Sunburn is usually a first- degree burn that involves the outer surface of the skin. Sunburns are painful but can usually be treated at home unless they are extensive . Severe sunburns can be serious in infants, small children, and older adults. Repeated sun exposure and sunburns increase the risk of skin cancer.
If you are going to be outdoor for more than 15 minutes, take the following precautions:
Wear light-colored, loose-fitting, long-sleeved clothes and broad-brimmed hat to shade your face. Wear sunglasses that provide ultraviolet (UV) protection.
Use a sunscreen that has sun protection factor (SPF) of 15 or higher. Apply at least 30 minutes before you will be exposed to the sun.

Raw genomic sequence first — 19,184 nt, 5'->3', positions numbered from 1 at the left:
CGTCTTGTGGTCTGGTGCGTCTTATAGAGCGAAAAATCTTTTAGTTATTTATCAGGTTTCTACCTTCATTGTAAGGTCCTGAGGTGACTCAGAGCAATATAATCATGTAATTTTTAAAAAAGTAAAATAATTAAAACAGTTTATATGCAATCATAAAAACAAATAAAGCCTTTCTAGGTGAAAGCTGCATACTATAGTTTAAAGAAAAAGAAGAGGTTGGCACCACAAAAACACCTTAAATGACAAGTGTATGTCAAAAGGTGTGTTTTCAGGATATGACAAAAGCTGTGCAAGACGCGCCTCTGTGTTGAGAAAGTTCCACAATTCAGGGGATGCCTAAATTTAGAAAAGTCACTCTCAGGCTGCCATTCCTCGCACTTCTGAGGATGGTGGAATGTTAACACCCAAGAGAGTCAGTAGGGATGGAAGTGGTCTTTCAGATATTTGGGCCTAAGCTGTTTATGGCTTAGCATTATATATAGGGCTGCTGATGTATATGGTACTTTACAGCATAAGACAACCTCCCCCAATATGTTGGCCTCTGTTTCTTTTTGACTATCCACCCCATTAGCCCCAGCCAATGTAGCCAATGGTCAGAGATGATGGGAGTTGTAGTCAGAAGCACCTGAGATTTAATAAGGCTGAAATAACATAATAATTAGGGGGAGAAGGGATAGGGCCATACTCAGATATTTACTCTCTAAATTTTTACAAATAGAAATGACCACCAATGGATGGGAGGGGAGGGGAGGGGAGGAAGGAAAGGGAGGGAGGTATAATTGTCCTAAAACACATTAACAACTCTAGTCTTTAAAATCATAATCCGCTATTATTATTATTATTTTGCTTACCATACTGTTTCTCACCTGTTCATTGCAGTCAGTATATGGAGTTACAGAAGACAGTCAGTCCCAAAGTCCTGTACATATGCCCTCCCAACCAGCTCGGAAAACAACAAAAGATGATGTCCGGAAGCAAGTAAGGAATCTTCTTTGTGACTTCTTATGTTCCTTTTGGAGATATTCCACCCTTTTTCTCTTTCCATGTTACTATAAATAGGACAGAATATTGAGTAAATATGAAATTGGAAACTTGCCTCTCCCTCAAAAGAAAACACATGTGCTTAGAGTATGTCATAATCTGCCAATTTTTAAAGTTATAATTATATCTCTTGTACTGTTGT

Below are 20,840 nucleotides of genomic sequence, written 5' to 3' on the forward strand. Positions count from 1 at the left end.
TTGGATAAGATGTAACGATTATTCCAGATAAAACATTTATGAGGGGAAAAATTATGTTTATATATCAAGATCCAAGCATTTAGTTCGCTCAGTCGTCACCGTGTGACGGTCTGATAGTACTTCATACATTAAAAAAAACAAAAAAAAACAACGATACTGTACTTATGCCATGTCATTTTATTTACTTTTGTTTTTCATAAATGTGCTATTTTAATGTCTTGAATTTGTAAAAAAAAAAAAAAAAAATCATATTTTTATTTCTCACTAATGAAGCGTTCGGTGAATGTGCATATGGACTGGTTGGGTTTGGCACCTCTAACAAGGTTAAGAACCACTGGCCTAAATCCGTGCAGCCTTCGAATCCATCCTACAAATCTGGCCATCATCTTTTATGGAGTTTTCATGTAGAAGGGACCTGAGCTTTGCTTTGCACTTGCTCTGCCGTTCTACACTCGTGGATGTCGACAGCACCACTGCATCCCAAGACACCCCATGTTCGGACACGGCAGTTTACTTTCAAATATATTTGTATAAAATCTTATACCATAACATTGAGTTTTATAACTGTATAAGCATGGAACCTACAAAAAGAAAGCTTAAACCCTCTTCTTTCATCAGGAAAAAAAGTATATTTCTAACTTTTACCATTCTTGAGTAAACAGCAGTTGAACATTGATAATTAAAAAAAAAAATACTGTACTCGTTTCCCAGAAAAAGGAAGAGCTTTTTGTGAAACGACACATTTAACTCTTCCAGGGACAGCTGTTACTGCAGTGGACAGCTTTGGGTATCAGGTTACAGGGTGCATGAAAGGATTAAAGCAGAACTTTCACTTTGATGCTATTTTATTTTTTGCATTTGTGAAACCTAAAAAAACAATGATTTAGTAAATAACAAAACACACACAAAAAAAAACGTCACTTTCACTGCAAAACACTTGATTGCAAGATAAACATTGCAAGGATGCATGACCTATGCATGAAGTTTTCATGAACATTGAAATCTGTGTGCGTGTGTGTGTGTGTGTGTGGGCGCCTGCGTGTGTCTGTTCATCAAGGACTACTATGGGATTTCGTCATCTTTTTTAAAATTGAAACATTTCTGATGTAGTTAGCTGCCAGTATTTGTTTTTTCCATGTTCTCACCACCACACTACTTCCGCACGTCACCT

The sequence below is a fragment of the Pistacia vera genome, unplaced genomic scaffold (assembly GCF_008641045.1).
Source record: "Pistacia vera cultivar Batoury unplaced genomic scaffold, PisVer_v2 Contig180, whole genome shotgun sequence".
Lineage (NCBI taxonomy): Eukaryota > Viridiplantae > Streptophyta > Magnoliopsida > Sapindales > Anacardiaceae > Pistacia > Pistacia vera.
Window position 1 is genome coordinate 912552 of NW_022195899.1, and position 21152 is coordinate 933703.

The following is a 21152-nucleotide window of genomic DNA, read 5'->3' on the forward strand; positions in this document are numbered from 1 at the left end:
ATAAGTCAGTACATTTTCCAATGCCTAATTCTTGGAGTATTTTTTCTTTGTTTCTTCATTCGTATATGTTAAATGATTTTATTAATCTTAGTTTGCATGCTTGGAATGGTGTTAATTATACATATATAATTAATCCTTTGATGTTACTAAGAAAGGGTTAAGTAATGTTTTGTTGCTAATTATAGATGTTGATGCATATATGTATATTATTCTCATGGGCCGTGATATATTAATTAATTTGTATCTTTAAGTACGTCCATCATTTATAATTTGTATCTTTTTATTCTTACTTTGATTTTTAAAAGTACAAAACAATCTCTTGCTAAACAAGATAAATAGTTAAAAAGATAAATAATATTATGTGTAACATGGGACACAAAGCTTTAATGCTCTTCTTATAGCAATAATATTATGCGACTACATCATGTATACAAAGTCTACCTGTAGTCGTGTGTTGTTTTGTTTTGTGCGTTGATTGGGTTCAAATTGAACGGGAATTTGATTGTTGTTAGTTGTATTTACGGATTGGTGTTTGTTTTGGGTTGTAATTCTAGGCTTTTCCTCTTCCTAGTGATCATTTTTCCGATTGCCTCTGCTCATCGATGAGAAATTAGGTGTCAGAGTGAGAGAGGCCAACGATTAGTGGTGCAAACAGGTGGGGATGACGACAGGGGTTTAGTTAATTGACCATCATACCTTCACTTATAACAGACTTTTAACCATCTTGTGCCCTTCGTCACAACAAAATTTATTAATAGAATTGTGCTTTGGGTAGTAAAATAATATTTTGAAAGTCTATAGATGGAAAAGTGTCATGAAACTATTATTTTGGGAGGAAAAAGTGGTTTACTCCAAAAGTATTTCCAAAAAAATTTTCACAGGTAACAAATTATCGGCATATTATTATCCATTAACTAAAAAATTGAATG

Reapply sunscreen every 2 to 3 hours while in the sun and more often If you are swimming or sweating a lot.
Older adults have sensitive skin and should always use a sunscreen with an SPF of 30 or higher.
Drink a lot of water.
Avoid the sun between 10 a.m. and 4 p.m., when the burning rays are strongest.
Drink plenty of water and watch for signs of dehydration.
Cool baths or compresses can be soothing.
A mild fever or headache may accompany sunburn. Lie down in a cool, quiet room to relive headache.
There is nothing you can do to prevent peeling, it is a part of the healing process. Lotion can relieve itching.
When to see a Health Professional
If you develop signs of heat stroke ( red, hot, dry skin, confusion).
If symptoms of dizziness, nausea, headache persist after you have cooled off.
If you develop signs of severe dehydration.
If you have severe blistering ( over 50% of the affected body parts) or severe pain with fever or if you feel very ill.
If you have high-grade fever. By Dr Gary S. Sy, Manila Bulletin